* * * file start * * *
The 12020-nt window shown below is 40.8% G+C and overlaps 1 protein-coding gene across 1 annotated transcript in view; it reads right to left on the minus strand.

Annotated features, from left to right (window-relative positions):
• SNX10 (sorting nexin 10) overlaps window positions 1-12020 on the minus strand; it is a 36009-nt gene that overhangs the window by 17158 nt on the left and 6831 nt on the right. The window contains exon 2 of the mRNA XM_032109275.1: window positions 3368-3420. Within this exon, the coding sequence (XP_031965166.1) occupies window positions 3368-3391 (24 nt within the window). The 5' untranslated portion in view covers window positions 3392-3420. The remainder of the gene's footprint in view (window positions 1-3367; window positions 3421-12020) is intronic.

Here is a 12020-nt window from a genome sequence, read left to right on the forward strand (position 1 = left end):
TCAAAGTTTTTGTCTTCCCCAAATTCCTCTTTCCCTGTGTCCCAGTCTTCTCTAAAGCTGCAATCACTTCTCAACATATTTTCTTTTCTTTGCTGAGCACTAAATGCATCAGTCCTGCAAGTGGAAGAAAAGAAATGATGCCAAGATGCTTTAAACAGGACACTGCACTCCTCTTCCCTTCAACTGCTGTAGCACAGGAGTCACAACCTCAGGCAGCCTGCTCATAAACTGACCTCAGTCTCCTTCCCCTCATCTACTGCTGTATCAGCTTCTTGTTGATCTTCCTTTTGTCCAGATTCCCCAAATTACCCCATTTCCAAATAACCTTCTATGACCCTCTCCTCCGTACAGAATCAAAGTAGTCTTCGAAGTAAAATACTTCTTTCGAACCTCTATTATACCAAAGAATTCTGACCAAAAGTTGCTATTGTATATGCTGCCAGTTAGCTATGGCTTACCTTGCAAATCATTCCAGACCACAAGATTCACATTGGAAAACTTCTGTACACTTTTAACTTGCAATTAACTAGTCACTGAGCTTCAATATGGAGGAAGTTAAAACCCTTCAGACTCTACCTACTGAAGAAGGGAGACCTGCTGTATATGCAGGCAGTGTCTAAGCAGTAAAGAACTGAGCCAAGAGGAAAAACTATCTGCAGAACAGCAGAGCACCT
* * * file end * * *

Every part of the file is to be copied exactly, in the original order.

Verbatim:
The 12020-nt window shown below is 40.8% G+C and overlaps 1 protein-coding gene across 1 annotated transcript in view; it reads right to left on the minus strand.

Annotated features, from left to right (window-relative positions):
• SNX10 (sorting nexin 10) overlaps window positions 1-12020 on the minus strand; it is a 36009-nt gene that overhangs the window by 17158 nt on the left and 6831 nt on the right. The window contains exon 2 of the mRNA XM_032109275.1: window positions 3368-3420. Within this exon, the coding sequence (XP_031965166.1) occupies window positions 3368-3391 (24 nt within the window). The 5' untranslated portion in view covers window positions 3392-3420. The remainder of the gene's footprint in view (window positions 1-3367; window positions 3421-12020) is intronic.

Here is a 12020-nt window from a genome sequence, read left to right on the forward strand (position 1 = left end):
TCAAAGTTTTTGTCTTCCCCAAATTCCTCTTTCCCTGTGTCCCAGTCTTCTCTAAAGCTGCAATCACTTCTCAACATATTTTCTTTTCTTTGCTGAGCACTAAATGCATCAGTCCTGCAAGTGGAAGAAAAGAAATGATGCCAAGATGCTTTAAACAGGACACTGCACTCCTCTTCCCTTCAACTGCTGTAGCACAGGAGTCACAACCTCAGGCAGCCTGCTCATAAACTGACCTCAGTCTCCTTCCCCTCATCTACTGCTGTATCAGCTTCTTGTTGATCTTCCTTTTGTCCAGATTCCCCAAATTACCCCATTTCCAAATAACCTTCTATGACCCTCTCCTCCGTACAGAATCAAAGTAGTCTTCGAAGTAAAATACTTCTTTCGAACCTCTATTATACCAAAGAATTCTGACCAAAAGTTGCTATTGTATATGCTGCCAGTTAGCTATGGCTTACCTTGCAAATCATTCCAGACCACAAGATTCACATTGGAAAACTTCTGTACACTTTTAACTTGCAATTAACTAGTCACTGAGCTTCAATATGGAGGAAGTTAAAACCCTTCAGACTCTACCTACTGAAGAAGGGAGACCTGCTGTATATGCAGGCAGTGTCTAAGCAGTAAAGAACTGAGCCAAGAGGAAAAACTATCTGCAGAACAGCAGAGCACCT